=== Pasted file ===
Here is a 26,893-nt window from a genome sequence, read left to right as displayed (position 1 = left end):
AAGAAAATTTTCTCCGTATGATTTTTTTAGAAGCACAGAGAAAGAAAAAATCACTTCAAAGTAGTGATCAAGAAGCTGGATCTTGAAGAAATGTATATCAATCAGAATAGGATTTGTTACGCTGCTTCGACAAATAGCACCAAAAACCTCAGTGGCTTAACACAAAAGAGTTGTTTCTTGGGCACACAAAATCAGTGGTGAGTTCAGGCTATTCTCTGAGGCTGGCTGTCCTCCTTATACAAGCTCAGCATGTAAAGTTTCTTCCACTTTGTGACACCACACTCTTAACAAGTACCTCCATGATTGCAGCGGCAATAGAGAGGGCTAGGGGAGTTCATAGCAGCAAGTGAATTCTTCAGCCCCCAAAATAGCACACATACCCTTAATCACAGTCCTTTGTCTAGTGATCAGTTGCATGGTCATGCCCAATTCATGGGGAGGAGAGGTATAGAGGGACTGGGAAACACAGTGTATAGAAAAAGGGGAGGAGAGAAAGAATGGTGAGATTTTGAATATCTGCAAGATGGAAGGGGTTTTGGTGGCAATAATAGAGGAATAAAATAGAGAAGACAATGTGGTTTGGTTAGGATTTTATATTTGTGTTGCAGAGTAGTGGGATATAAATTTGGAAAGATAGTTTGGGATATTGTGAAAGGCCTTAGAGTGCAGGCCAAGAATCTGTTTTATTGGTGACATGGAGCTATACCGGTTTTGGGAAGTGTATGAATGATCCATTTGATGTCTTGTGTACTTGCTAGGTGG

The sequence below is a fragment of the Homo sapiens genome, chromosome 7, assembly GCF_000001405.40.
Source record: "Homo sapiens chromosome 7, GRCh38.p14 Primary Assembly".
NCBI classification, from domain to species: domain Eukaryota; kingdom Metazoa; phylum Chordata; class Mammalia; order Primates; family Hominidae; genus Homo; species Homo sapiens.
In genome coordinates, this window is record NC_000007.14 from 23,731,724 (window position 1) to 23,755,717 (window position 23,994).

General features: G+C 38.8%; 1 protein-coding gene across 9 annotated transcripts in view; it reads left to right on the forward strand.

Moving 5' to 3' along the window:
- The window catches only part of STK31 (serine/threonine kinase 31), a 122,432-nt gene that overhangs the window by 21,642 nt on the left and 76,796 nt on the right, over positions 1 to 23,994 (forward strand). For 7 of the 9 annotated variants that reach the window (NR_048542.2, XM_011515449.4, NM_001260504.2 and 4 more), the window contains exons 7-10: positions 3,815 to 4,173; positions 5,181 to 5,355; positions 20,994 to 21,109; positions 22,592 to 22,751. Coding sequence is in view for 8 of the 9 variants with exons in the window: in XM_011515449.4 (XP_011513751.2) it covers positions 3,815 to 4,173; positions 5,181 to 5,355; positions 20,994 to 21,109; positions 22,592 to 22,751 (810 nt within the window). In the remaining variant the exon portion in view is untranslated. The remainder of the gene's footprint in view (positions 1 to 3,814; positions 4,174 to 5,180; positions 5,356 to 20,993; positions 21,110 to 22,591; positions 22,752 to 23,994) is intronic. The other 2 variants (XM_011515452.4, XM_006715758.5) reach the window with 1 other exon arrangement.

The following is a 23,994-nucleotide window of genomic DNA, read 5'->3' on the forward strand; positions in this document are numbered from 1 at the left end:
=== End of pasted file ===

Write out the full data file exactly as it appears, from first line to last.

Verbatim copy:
Here is a 26,893-nt window from a genome sequence, read left to right as displayed (position 1 = left end):
AAGAAAATTTTCTCCGTATGATTTTTTTAGAAGCACAGAGAAAGAAAAAATCACTTCAAAGTAGTGATCAAGAAGCTGGATCTTGAAGAAATGTATATCAATCAGAATAGGATTTGTTACGCTGCTTCGACAAATAGCACCAAAAACCTCAGTGGCTTAACACAAAAGAGTTGTTTCTTGGGCACACAAAATCAGTGGTGAGTTCAGGCTATTCTCTGAGGCTGGCTGTCCTCCTTATACAAGCTCAGCATGTAAAGTTTCTTCCACTTTGTGACACCACACTCTTAACAAGTACCTCCATGATTGCAGCGGCAATAGAGAGGGCTAGGGGAGTTCATAGCAGCAAGTGAATTCTTCAGCCCCCAAAATAGCACACATACCCTTAATCACAGTCCTTTGTCTAGTGATCAGTTGCATGGTCATGCCCAATTCATGGGGAGGAGAGGTATAGAGGGACTGGGAAACACAGTGTATAGAAAAAGGGGAGGAGAGAAAGAATGGTGAGATTTTGAATATCTGCAAGATGGAAGGGGTTTTGGTGGCAATAATAGAGGAATAAAATAGAGAAGACAATGTGGTTTGGTTAGGATTTTATATTTGTGTTGCAGAGTAGTGGGATATAAATTTGGAAAGATAGTTTGGGATATTGTGAAAGGCCTTAGAGTGCAGGCCAAGAATCTGTTTTATTGGTGACATGGAGCTATACCGGTTTTGGGAAGTGTATGAATGATCCATTTGATGTCTTGTGTACTTGCTAGGTGG

The sequence below is a fragment of the Homo sapiens genome, chromosome 7, assembly GCF_000001405.40.
Source record: "Homo sapiens chromosome 7, GRCh38.p14 Primary Assembly".
NCBI classification, from domain to species: domain Eukaryota; kingdom Metazoa; phylum Chordata; class Mammalia; order Primates; family Hominidae; genus Homo; species Homo sapiens.
In genome coordinates, this window is record NC_000007.14 from 23,731,724 (window position 1) to 23,755,717 (window position 23,994).

General features: G+C 38.8%; 1 protein-coding gene across 9 annotated transcripts in view; it reads left to right on the forward strand.

Moving 5' to 3' along the window:
- The window catches only part of STK31 (serine/threonine kinase 31), a 122,432-nt gene that overhangs the window by 21,642 nt on the left and 76,796 nt on the right, over positions 1 to 23,994 (forward strand). For 7 of the 9 annotated variants that reach the window (NR_048542.2, XM_011515449.4, NM_001260504.2 and 4 more), the window contains exons 7-10: positions 3,815 to 4,173; positions 5,181 to 5,355; positions 20,994 to 21,109; positions 22,592 to 22,751. Coding sequence is in view for 8 of the 9 variants with exons in the window: in XM_011515449.4 (XP_011513751.2) it covers positions 3,815 to 4,173; positions 5,181 to 5,355; positions 20,994 to 21,109; positions 22,592 to 22,751 (810 nt within the window). In the remaining variant the exon portion in view is untranslated. The remainder of the gene's footprint in view (positions 1 to 3,814; positions 4,174 to 5,180; positions 5,356 to 20,993; positions 21,110 to 22,591; positions 22,752 to 23,994) is intronic. The other 2 variants (XM_011515452.4, XM_006715758.5) reach the window with 1 other exon arrangement.

The following is a 23,994-nucleotide window of genomic DNA, read 5'->3' on the forward strand; positions in this document are numbered from 1 at the left end: